There was really no restaurant in Miami quite like NIU Kitchen. Every meal we had at the tiny, narrow Downtown Catalan spot was perfect, exciting, and delicious. The restaurant made you feel special and welcome and a solid 38% cooler than normal.
And then the pandemic happened, which was awful for everyone, but especially devastating for tiny, excellent restaurants around the world. NIU Kitchen closed its dining room, converted the space into a natural wine shop, and eventually merged with its sister restaurant, Arson, which is just a few doors down the street.
But the good news is that everything we loved about NIU Kitchen now lives on at Arson, and it’s still one of the most exciting dinners in Miami.
Many of our favorite NIU dishes now appear on Arson’s menu, like the simple and perfect pa amb tomáque or the much less simple but nonetheless perfect cold tomato soup. Those dishes join some of Arson’s classics, like the great charbroiled oysters, which are singed with a hot coal tableside. But the menu is constantly changing, so even if you come on a biweekly basis (which is not a bad idea) you’ll still find new things that have an above-average chance of making you pound the table with delight. Also, wine (specifically natural and biodynamic wines) is still an essential part of the meal here, so get a bottle on the table. (Or stop by the old NIU Kitchen space and buy a bottle to take home.)
There are things we miss about the old NIU, specifically how the tiny dining room created an atmosphere of intimacy that, to quote the pre-pandemic us in our first review, made the place “feel more like the dinner party you’ve always dreamed of being invited to than an actual restaurant.” But that informal yet thoughtful atmosphere is still present at Arson, which is bigger but certainly not so big that you get lost for ten minutes trying to find the bathroom. You still feel like you’re at a dinner party here, just a slightly larger one, where every ten minutes or so your host lights a dish on fire in the middle of the dining room. And when you’ve sipped the last drop of wine and scraped the plates clean, there’s a good chance you’ll not only feel 38% cooler than normal, but also grateful that such a great restaurant survived such a sh*tty year.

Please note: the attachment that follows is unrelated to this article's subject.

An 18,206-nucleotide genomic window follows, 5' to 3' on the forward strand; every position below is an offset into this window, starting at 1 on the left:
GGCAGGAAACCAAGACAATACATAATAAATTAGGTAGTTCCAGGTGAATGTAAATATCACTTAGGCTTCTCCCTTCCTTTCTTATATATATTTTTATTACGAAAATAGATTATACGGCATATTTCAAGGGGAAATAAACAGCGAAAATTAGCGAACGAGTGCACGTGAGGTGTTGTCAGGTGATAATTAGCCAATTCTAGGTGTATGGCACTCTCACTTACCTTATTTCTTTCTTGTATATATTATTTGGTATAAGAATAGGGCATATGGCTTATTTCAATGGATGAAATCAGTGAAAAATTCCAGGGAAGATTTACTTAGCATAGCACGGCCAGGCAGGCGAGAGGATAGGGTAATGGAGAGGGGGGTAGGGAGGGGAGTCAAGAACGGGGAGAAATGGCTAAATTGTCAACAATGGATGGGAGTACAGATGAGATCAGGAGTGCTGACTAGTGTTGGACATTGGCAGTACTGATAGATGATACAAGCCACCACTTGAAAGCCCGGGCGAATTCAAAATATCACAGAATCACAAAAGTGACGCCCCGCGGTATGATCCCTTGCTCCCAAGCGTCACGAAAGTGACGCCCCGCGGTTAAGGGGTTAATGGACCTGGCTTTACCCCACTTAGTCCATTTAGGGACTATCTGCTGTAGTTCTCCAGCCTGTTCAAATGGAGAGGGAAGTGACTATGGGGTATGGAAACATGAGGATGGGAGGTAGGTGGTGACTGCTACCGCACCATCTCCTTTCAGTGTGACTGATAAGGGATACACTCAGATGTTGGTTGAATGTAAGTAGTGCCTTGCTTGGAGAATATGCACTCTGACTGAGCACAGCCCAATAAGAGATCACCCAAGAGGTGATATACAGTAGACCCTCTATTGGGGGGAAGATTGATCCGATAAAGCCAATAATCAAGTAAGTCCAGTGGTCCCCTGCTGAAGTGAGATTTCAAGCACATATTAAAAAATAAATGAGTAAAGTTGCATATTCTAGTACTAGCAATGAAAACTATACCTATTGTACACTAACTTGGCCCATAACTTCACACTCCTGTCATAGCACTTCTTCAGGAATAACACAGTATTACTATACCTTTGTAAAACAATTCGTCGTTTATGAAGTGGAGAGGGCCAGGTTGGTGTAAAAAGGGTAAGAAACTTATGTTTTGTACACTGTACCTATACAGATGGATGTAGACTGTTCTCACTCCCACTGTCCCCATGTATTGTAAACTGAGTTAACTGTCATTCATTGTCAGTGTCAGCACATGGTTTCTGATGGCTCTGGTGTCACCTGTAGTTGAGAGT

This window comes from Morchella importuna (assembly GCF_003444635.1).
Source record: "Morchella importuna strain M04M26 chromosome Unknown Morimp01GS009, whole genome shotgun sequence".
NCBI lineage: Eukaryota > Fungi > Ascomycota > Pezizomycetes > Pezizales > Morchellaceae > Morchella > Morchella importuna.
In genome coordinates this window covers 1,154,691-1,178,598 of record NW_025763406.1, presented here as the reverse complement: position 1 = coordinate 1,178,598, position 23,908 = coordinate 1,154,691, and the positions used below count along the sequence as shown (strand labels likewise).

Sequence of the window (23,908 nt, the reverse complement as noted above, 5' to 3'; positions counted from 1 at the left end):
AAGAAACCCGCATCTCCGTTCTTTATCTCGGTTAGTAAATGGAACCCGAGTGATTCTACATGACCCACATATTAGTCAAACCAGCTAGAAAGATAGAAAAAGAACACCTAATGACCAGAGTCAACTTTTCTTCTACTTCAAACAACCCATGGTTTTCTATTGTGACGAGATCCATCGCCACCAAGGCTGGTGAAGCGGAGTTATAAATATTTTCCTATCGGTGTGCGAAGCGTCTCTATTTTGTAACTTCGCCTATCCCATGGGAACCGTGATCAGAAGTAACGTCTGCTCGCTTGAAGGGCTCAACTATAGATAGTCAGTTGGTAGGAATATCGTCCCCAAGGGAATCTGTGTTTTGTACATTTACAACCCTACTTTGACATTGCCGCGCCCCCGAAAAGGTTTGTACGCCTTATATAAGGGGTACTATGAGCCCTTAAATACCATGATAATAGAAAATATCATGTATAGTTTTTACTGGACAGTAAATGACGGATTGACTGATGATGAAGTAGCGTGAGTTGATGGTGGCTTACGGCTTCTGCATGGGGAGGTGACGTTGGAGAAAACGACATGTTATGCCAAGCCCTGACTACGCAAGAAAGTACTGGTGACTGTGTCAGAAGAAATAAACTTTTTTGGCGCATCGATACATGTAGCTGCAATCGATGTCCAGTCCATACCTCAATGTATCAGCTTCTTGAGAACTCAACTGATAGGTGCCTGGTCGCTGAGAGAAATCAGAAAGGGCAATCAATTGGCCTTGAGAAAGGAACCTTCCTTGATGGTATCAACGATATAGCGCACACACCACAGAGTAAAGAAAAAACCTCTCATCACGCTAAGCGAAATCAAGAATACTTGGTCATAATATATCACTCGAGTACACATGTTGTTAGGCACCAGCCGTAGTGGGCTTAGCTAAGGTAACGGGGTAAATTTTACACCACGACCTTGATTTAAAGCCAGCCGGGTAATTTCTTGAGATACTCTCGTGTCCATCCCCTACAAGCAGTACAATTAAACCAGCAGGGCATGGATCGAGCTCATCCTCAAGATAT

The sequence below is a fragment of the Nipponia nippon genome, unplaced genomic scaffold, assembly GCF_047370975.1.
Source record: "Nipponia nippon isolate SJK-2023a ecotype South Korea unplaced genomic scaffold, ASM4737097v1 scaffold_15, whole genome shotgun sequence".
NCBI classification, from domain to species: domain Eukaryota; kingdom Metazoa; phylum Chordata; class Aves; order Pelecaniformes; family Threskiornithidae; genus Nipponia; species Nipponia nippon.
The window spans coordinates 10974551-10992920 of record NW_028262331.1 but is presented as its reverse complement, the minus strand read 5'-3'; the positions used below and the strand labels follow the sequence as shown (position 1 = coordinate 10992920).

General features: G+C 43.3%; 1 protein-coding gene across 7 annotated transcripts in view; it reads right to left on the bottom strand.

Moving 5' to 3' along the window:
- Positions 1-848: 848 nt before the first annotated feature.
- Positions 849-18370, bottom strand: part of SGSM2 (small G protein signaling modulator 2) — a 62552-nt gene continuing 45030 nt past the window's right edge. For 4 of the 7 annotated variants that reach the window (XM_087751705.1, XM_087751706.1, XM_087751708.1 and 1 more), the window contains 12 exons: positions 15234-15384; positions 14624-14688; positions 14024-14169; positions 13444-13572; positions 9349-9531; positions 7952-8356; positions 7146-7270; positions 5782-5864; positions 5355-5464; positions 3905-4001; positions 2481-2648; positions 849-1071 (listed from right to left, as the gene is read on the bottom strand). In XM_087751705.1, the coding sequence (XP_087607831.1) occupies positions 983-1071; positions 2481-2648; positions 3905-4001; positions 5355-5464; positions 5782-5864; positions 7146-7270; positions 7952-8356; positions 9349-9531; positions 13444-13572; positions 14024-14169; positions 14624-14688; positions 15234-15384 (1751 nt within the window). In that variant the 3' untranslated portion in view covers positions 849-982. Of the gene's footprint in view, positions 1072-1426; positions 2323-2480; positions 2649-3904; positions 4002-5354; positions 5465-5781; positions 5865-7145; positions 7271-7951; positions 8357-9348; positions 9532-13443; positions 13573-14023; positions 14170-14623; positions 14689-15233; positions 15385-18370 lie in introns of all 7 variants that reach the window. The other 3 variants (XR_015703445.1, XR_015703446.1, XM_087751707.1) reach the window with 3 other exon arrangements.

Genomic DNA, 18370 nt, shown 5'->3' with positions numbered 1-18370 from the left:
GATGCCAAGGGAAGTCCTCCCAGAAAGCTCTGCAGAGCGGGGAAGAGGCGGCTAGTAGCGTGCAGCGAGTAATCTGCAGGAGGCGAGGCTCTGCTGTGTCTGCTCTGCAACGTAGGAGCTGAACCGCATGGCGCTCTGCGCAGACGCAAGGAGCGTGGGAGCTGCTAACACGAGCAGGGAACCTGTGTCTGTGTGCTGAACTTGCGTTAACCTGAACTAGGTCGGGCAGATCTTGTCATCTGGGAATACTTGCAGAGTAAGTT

The best things in life are simple - and this crunchy bread with grated tomato and garlic oil is proof of that.
There’s a big scoop of mustard ice cream sitting right in the middle of this bowl of tomato soup. Taste it on its own (because it’s not often you get to taste mustard ice cream) and then mix it into the soup. The result is creamy, cold, refreshing, and the best tomato soup we’ve ever had.
This is one of those rare dishes that’s both fun to watch and amazing to eat. The oyster (one per order) comes topped with the perfect amount of ponzu and rice vinegar mayo, and then gets burnt for just a couple seconds with a hot coal once it hits the table. It gives the whole thing a wonderful charred, smoky flavor.
If, for some strange reason, you are only able to order one dish, make it this. It’s a bowl of runny poached eggs, truffled potato foam, black truffle, and crispy bits of jamón ibérico. You mix the whole thing up, and then spend the next five minutes absorbing every last drop of this magical mixture with bread. Don’t expect to have a conversation while you eat this, unless you plan to communicate exclusively in moans.
These four squares of flatbread topped with anchovies, tuna belly, romesco, and escalivada (roasted eggplant and bell peppers) are the closest we’ve come to a perfect bite since that time we got all seven marshmallows in one spoonful of Lucky Charms.